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The London train / Tessa Hadley.

By: Hadley, Tessa.
Material type: materialTypeLabelBookPublisher: London : Jonathan Cape, 2011Description: 324 pages ; 23 cm.Content type: text Media type: unmediated Carrier type: volumeISBN: 9780224090971 (hbk.); 0224090976 (hbk.).Subject(s): Railroad travel -- Great Britain -- Fiction | Fathers and daughters -- Fiction | Single women -- Fiction | Families -- Fiction | Life change events -- Fiction | Railway travel -- Great Britain -- Fiction | London (England) -- Fiction | Cardiff (Wales) -- FictionGenre/Form: General fiction.DDC classification: 823.92
Contents:
The London train -- Only children.
Summary: The London Train is a novel in two parts, separate but wound together around a single moment, examining in vivid detail two lives stretched between two cities. Paul lives in the Welsh countryside with his wife Elise, and their two young children. The day after his mother dies he learns that his eldest daughter Pia, who was living with his ex-wife in London, has moved out from home and gone missing. He sets out in search of Pia, and when he eventually finds her, living with her lover in a chaotic flat in a tower block in King's Cross, he thinks at first he wants to rescue her. But the search for his daughter begins a period of unrest and indecision for Paul: he is drawn closer to the hub of London, to the excitements of a life lived in jeopardy, to Pia's fragile new family. Paul's a pessimist; when a heat wave scorches the capital week after week he fears that they are all 'sleep-walking to the edge of a great pit, like spoiled trusting children'. In the opposite direction, Cora is moving back to Cardiff, to the house she has inherited from her parents. She is escaping her marriage, and the constrictions and disappointments of her life in London. At work in the local library, she is interrupted by a telephone call from her sister-in-law and best friend, to say that her husband has disappeared. Connecting both stories is the London train, and a chance meeting that will have immediate and far-reaching consequences for both Paul and for Cora. The London Train is a vivid and absorbing account of the impulses and accidents that can shape our lives, alongside our ideas; about loyalty, love, sex and the complicated bonds of friends and family. Penetrating, perceptive, and wholly absorbing, it is an extraordinary new novel from one of the best writers working in Britain today.
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Enhanced descriptions from Syndetics:

Paul is a writer living in the Welsh countryside with his wife Elise, and their young family. The day after his mother dies he learns that his daughter Pia, who was living with his ex-wife in London, has left her university course and moved out from home. He sets out in search of Pia, and finds her pregnant and living with an older man.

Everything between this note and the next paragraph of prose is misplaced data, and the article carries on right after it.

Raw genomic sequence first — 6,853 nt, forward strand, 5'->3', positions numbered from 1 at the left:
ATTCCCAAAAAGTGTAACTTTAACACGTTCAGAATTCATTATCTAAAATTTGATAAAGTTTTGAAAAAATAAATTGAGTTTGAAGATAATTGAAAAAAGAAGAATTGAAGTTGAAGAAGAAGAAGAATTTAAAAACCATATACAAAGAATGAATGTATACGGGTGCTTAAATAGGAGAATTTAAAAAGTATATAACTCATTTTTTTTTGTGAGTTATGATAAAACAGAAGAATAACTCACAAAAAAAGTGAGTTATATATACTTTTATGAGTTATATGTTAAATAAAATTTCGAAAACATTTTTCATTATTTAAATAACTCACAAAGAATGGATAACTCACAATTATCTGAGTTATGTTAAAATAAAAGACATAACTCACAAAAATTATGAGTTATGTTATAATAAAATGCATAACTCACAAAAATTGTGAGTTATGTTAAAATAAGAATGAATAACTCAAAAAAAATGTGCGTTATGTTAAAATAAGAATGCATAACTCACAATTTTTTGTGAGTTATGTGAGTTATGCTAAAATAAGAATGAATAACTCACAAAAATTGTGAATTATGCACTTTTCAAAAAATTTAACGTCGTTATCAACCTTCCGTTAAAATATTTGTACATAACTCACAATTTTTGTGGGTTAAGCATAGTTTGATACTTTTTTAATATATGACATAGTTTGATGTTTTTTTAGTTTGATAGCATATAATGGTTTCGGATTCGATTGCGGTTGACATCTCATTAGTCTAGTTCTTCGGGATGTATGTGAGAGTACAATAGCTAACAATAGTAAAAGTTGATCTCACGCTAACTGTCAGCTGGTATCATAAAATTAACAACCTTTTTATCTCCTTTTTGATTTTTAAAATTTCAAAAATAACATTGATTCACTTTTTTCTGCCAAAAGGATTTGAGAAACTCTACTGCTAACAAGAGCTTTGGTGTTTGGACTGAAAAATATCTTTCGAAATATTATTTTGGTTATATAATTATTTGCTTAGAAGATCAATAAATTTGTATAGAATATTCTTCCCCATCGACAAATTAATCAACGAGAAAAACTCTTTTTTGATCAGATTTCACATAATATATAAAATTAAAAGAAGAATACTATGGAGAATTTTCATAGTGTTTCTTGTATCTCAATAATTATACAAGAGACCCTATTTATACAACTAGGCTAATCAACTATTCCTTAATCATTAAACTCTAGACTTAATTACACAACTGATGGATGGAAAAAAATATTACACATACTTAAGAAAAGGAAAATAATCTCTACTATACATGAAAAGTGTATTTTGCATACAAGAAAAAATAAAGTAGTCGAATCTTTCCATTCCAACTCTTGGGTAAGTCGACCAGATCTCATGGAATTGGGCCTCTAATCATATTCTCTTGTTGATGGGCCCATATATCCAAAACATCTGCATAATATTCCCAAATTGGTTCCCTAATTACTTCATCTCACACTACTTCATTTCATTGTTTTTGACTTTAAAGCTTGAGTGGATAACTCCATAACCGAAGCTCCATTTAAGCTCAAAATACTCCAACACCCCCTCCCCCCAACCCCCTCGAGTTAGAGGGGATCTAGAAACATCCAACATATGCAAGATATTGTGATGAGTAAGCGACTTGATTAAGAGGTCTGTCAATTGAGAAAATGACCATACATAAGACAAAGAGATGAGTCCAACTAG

The London train -- Only children.

The London Train is a novel in two parts, separate but wound together around a single moment, examining in vivid detail two lives stretched between two cities. Paul lives in the Welsh countryside with his wife Elise, and their two young children. The day after his mother dies he learns that his eldest daughter Pia, who was living with his ex-wife in London, has moved out from home and gone missing. He sets out in search of Pia, and when he eventually finds her, living with her lover in a chaotic flat in a tower block in King's Cross, he thinks at first he wants to rescue her. But the search for his daughter begins a period of unrest and indecision for Paul: he is drawn closer to the hub of London, to the excitements of a life lived in jeopardy, to Pia's fragile new family. Paul's a pessimist; when a heat wave scorches the capital week after week he fears that they are all 'sleep-walking to the edge of a great pit, like spoiled trusting children'. In the opposite direction, Cora is moving back to Cardiff, to the house she has inherited from her parents. She is escaping her marriage, and the constrictions and disappointments of her life in London. At work in the local library, she is interrupted by a telephone call from her sister-in-law and best friend, to say that her husband has disappeared. Connecting both stories is the London train, and a chance meeting that will have immediate and far-reaching consequences for both Paul and for Cora. The London Train is a vivid and absorbing account of the impulses and accidents that can shape our lives, alongside our ideas; about loyalty, love, sex and the complicated bonds of friends and family. Penetrating, perceptive, and wholly absorbing, it is an extraordinary new novel from one of the best writers working in Britain today.

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Reviews provided by Syndetics

Library Journal Review